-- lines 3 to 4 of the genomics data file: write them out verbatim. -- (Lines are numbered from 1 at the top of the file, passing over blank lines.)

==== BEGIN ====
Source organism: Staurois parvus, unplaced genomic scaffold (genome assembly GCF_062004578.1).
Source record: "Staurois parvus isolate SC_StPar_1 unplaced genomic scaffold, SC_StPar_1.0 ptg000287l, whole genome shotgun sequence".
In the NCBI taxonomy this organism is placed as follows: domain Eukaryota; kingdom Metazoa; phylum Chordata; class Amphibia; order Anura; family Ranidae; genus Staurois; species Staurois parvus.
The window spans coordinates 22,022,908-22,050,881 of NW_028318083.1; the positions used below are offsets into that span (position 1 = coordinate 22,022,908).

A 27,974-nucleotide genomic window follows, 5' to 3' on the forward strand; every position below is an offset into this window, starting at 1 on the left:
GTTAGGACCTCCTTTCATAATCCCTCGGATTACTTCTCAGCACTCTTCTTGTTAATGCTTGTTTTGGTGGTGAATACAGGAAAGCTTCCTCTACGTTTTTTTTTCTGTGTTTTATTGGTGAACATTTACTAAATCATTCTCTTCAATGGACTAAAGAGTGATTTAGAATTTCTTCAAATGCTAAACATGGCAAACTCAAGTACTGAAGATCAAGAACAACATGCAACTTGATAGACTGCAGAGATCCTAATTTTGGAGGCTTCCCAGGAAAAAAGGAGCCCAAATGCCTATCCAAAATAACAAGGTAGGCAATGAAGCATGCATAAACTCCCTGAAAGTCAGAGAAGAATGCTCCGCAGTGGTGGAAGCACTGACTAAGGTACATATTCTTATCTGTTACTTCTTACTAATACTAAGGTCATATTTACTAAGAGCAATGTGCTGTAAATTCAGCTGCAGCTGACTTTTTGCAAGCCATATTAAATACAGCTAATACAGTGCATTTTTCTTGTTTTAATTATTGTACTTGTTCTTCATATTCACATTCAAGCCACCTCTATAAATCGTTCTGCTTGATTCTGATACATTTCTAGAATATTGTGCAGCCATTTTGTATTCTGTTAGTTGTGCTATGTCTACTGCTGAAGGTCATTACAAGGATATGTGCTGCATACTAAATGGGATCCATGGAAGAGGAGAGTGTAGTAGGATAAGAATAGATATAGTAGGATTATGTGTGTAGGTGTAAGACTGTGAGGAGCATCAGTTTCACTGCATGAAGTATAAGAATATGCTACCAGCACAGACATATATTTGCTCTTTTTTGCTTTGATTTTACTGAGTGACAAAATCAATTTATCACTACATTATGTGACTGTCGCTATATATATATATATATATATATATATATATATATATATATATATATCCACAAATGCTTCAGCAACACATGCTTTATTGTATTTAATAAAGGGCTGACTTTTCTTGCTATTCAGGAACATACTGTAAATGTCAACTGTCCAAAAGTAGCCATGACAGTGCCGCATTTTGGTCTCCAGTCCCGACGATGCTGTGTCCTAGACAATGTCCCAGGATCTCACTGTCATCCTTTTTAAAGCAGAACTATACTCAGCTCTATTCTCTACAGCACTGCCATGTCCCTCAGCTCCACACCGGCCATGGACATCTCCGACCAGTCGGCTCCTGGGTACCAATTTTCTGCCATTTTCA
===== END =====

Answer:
In the NCBI taxonomy this organism is placed as follows: domain Eukaryota; kingdom Metazoa; phylum Chordata; class Amphibia; order Anura; family Ranidae; genus Staurois; species Staurois parvus.
The window spans coordinates 22,022,908-22,050,881 of NW_028318083.1; the positions used below are offsets into that span (position 1 = coordinate 22,022,908).